by Donald Lemke
True love and terminal illness: in the hands of a novice storyteller, these ingredients often translate into sentimental tales of adoration and heartbreak. For comics artist Frederik Peeters, however, they form the basis of a starkly honest diary of self-revelation that transcends both clichés and cultures.
First published in 2001 in Switzerland and winner of the Best Book prize at the 2002 Angoulême International Comics Festival in France, Blue Pills: A Positive Love Story is an autobiographical graphic novel that follows the author’s relationship with his girlfriend Cati. This love story begins like many others. A despondent, cynical young man meets a delightfully optimistic and attractive young woman. After several chance encounters, the two start dating and soon the couple approaches their first night of intimacy. For Frederik and Cati, this moment is where the standard love story ends. One night, alone at Frederik’s place with a bottle of wine placed between them on the table, Cati reveals her invisible secret: she is HIV-positive and so is her four-year-old son.
This moment of necessary admission must have signaled the end of many flirtatious relationships for Cati: “Do you want me to go?” she asks Frederik, almost knowingly. Frederick stares back at her, but he might as well be staring into himself. Three silent panels follow. As Frederik continues to stare, words summarizing his most extreme feelings literally emanate from his body: passion, pity, desire, rejection, and sadness. The words flow out from him like smoke from the cigarette, dangling in his mouth. When the anxiety passes, Frederik dives into the fledgling relationship with both caution and curiosity.
“When I look backward,” Frederick later states, “I have the impression of happiness, and of a diffuse and permanent pleasure. But I know that it’s because of movement, of the close connection between heavy and light moments.” This insightful reflection summarizes the remainder of Blue Pills, a series of fairly ordinary moments in a relationship made extraordinary by uncommon circumstances. Although this succession of relatively uneventful events makes for a rather thin, almost improvisational plot, the book beautifully conveys the rhythm of the everyday. One moment, Cati and Frederick drift along, floating above their problems on a raft of sexual exploration and ecstasy. In the next moment, a condom breaks, a child gets sick, or a retroviral pill must be taken, and they are plunged back into the dark waters of fear, anguish, and uncertainty. As the story ebbs and flows, Frederick matures, learning from Cati, her son, and a comical doctor about a disease that is no longer a death sentence. In fact, Frederik realizes that the disease gives him greater awareness of his relationship with Cati and with life itself. “I know that this relationship has more compared to previous ones,” Frederick proclaims, “it’s that it lives, that it carries us, that it imposes on us its unpredictable rhythm, without running out of steam.”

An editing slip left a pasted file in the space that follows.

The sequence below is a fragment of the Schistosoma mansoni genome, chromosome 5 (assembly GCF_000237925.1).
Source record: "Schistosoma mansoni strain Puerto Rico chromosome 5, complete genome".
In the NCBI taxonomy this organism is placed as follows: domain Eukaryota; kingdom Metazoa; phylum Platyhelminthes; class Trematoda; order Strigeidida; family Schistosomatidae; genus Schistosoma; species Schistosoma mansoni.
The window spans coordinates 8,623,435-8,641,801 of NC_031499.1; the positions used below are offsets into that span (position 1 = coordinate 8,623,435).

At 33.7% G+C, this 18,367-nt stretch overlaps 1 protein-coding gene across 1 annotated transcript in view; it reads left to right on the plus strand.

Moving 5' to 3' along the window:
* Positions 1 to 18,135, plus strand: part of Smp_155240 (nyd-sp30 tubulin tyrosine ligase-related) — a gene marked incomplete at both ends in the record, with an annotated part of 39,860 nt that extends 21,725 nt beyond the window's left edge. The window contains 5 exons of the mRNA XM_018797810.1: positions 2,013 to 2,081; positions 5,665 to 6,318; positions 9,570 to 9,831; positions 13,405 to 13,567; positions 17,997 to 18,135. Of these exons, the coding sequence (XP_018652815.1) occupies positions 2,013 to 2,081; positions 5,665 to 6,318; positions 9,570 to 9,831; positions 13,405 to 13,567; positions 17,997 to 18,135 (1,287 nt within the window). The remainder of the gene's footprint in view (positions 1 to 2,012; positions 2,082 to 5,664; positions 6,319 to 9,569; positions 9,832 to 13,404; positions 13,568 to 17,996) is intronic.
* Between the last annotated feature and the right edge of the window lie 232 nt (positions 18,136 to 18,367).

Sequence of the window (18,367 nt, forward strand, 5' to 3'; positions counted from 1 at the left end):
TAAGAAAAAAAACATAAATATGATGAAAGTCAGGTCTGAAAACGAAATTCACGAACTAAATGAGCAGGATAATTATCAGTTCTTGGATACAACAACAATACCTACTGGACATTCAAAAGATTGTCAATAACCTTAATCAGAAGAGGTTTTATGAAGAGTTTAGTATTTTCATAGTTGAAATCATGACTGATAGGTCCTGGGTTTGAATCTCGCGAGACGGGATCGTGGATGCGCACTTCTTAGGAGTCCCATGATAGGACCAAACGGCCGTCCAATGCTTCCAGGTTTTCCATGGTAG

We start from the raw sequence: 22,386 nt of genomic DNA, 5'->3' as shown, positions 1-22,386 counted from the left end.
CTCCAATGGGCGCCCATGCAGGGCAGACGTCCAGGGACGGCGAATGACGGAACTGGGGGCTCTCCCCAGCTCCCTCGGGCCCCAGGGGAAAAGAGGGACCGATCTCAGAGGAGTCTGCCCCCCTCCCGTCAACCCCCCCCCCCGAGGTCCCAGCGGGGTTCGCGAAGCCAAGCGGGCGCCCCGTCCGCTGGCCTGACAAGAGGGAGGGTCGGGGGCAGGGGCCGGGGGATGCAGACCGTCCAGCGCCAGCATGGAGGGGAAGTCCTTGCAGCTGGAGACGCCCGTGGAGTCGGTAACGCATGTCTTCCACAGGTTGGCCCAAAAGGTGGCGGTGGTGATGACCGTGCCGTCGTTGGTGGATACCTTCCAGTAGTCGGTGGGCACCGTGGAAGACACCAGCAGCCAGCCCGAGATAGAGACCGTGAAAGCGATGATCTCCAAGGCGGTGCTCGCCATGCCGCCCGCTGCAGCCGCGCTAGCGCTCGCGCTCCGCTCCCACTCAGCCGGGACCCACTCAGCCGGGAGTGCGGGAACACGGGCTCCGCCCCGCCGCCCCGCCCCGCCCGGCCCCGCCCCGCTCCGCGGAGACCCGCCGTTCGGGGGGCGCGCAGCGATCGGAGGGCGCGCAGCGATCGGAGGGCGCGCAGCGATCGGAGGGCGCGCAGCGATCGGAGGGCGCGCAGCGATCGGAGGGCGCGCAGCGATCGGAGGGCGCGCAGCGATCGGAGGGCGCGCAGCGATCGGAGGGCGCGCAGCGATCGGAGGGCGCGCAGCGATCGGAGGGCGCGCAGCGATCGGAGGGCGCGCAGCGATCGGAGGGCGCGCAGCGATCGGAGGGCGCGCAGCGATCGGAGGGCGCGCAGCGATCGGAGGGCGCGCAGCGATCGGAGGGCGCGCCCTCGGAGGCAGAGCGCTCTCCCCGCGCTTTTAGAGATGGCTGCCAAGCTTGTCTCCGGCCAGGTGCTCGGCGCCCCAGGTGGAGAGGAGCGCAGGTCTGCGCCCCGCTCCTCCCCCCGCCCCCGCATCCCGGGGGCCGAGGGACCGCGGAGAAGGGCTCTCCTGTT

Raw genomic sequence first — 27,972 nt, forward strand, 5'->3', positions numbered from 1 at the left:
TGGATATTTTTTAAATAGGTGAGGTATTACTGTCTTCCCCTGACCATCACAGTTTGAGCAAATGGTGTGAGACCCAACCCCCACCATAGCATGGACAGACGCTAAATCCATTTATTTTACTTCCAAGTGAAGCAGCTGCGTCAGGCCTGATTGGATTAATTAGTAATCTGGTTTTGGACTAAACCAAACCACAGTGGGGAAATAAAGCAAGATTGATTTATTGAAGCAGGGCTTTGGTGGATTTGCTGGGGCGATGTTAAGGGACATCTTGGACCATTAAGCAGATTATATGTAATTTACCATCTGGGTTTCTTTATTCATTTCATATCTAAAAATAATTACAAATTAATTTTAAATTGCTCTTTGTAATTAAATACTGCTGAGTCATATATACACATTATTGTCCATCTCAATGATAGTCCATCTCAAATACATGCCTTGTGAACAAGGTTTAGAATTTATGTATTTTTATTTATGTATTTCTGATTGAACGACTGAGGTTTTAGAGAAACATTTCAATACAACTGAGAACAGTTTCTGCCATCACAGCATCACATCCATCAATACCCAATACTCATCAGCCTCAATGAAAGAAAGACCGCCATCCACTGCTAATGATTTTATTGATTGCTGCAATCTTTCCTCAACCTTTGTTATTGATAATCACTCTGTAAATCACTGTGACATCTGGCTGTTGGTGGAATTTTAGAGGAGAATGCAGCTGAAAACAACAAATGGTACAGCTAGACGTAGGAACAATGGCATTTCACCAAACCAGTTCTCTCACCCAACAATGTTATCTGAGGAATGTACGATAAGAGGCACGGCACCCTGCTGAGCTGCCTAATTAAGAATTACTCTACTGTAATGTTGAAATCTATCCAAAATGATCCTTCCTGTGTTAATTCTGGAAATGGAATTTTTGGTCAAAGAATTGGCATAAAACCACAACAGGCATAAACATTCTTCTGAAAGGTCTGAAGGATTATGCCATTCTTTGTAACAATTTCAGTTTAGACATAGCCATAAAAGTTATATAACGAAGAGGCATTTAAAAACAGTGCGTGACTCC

Peeters’s dialogue is blunt, candid, and believable and, at times, his narrative reflects the poetic rhythm of his story; however, his real strength comes through in the illustrations. As Craig Thompson did in his acclaimed Blankets, Peeters fills the pages with loose, dark splashes of ink brushwork; each stroke feels effortless and casual, like a sketchbook. Still, readers will know that Peeters rendered the stylistically simple illustrations by choice, not by necessity. His method perfectly matches the manner of the story. The relaxed style feels personal, honest, straight from the hand of the creator to the page. Although the style is rough and loose, it does not lack detail or emotion. Peeters draws eyes that are both transparent and descriptive and body language that is just as emotionally telling. When Cati and Frederik lie next to each other in bed, the reader feels both their love and lust for one another, but also the restrictive cushion of the disease, which always lies between them.
Anjali Singh, a senior editor at Houghton Mifflin, surely recognized the illustrative qualities of Peeters’s work before acquiring and translating the book for the U.S. edition. Like some of her previous overseas comics aquisitions, such as Epileptic and Persepolis, Blue Pills: A Positive Love Story is sure to transcend cultures, intrigue American readers, and receive the same notoriety here as it has abroad.
Rain Taxi Online Edition, Spring 2008 | © Rain Taxi, Inc. 2008